Great people, great tech scene, great arts, great architecture.... and a serious food scene if you're a human who likes eating.
I wasn't sure exactly what to expect when going to my first Drupalcon outside of North America. I was rewarded with a great experience and came away, as one does at these things, with great ideas, inspiration and friendships. One thing that I thought was particularly cool is that some of the developers who attended did so on their own dime using it as a vacation. It says a lot about the community that people invest their personal time and effort into "the cause" and I also think it speaks well of Drupalcons and how well they are run and organized.
Warning, I will be doing a bit of (company) name dropping in this post to recognize some people and organizations for doing an exceptional job in some way, shape, form or fashion.
Part of what I was looking to do was to establish relationships with local development companies in countries where clients of ours have a presence and also to increase our involvement in the global Drupal Community.
Being on the Operations/Business Development side of our business I was particularly interested in the Business Summit and presentations of that nature. The Business Summit was great in that it was well run and real conversations took place. Exchanging ideas and solutions are what Business Summits usually work to accomplish and I felt like this one was no exception. Thanks to Myles and Emma Jane for facilitating a great Business Summit, nicely done!
One thing that sticks out to me more than any other conference I attend, Drupalcon's are so much more collaborative in nature. The "Open Source" ethos is pervasive and people seem to genuinely be interested in help each other. A front end dev from Lullabot told a story of when he worked with another developer from Mediacurrent on solving some problems at a sprint during a Drupalcon and how both of them freely shared ideas and information knowing that it would help the Drupal community as a whole and their individual organizations.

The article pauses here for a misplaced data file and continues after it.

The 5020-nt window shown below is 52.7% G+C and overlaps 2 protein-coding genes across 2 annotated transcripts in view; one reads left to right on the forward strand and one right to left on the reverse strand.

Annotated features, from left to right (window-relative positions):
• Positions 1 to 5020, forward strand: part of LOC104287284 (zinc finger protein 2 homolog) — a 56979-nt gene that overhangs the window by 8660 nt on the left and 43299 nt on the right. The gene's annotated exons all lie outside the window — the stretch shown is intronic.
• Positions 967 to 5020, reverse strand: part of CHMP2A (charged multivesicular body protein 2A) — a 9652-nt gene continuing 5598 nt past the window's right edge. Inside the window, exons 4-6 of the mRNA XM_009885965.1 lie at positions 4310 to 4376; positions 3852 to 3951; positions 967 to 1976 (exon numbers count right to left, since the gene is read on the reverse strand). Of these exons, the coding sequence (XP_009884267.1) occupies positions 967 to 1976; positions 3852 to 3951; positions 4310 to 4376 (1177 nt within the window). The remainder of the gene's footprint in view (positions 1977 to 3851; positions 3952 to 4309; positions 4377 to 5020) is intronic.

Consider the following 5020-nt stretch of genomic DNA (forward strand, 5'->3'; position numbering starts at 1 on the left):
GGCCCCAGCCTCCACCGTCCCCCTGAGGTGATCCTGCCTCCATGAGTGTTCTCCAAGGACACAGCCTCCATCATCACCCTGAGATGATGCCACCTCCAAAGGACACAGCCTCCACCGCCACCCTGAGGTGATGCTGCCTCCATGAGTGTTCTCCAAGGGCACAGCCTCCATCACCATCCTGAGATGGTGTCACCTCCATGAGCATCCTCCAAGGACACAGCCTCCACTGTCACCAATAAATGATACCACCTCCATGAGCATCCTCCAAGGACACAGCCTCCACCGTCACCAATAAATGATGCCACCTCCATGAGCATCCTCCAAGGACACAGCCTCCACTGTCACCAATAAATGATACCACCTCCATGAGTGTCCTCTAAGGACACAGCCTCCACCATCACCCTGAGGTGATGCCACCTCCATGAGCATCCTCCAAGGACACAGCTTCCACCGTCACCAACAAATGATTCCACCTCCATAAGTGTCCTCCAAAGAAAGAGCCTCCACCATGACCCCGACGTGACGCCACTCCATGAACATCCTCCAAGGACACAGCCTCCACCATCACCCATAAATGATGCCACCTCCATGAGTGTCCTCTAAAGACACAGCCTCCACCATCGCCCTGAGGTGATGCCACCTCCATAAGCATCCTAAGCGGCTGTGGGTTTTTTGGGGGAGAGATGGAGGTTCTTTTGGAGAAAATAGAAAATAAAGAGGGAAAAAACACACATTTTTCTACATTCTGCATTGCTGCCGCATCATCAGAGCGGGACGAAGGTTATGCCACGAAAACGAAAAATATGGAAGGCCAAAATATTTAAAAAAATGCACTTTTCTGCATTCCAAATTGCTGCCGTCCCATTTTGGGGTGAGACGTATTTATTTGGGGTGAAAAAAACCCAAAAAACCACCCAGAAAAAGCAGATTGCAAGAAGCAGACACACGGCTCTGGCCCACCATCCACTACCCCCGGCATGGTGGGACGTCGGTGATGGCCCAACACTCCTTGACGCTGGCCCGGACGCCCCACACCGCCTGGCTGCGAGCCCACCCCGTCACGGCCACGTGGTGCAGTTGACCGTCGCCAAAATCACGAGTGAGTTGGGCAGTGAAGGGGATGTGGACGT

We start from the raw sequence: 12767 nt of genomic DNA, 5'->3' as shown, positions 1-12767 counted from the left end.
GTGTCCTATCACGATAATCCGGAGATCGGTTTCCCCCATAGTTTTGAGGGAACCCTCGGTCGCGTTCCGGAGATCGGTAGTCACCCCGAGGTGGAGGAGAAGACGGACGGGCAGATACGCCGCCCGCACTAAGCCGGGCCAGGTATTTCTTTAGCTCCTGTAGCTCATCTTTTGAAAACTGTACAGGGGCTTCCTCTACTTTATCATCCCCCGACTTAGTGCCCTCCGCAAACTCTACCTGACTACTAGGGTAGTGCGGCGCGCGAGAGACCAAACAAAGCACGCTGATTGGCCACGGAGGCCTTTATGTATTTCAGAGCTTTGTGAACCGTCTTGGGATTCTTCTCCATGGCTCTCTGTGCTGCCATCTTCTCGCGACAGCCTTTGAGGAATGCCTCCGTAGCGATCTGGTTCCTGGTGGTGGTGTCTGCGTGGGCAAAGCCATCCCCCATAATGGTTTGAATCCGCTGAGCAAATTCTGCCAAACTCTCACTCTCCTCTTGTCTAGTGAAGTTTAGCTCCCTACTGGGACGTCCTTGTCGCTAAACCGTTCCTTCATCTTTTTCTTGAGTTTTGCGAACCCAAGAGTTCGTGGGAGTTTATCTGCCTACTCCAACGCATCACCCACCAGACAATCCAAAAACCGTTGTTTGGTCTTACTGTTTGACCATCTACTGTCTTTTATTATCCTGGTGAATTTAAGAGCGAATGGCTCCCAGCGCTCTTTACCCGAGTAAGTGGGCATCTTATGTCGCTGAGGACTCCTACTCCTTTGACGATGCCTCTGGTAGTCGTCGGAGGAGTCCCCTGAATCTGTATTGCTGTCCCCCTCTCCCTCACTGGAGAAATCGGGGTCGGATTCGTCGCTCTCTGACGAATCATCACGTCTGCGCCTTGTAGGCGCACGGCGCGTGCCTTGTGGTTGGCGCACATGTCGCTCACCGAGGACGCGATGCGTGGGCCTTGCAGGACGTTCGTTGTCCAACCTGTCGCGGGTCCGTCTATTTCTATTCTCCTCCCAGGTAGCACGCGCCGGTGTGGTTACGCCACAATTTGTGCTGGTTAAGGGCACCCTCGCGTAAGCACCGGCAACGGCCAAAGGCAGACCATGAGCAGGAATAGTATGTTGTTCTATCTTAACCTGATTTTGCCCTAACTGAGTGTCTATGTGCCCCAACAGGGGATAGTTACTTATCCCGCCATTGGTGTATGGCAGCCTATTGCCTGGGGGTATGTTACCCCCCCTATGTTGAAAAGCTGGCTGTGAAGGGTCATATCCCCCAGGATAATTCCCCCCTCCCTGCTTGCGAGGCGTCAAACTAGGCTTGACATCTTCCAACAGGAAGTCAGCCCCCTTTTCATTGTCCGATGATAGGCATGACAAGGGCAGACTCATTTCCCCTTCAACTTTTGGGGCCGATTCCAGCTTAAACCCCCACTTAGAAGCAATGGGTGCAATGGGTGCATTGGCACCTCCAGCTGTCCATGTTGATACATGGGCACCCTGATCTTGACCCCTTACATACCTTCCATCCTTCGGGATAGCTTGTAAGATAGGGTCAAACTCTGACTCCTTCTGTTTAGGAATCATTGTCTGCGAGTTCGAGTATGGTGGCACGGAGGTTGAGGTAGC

My favorite presentation of the week was from Jann, CEO of Adyax. Jann talked about growing your Digital Agency and gave concrete examples of what has worked and what hasn't worked. He gave examples of best practices that validated what we are seeing in our markets, chief among them is that clients need to invest as much money as they possible can on the QA portion of the process while focusing on KPI's that make for the best development experience possible.
As for the relationship building that I was looking for, you couldn't ask for much better surroundings than the gorgeous city of Dublin. If you haven't ever been, go. Right now. Airbnb's were easy to come by close to the Grand Canal Quay (pronounced Key because Ireland) and the food was fantastic. One Pico, Boxty and Klaw were favorites and delivered cool dining experiences. It took me a while to get used to the pacing of dinner and pub service. But, when I learned to relax and enjoy the company at any place we went with new friends and old alike, the experience got better. There is something to be said for taking the time to enjoy life.
From a business standpoint my key takeaways are that the Drupal community is thriving and innovating and we are seeing significant growth in the Drupal portion of the overall web development and digital product development market. We are seeing Sitecore and Adobe sites migrating to Drupal in local US markets and seeing the overall picture for Drupal as very optimistic in terms of growth and outlook.
A final note; If you haven't attended a Druplacon please note that people are very serious about Trivia Night. If you are reading this because you missed the event or because you are preparing for next year my advice is this: start preparing now for trivia night in Baltimore or Vienna whichever you are attending next.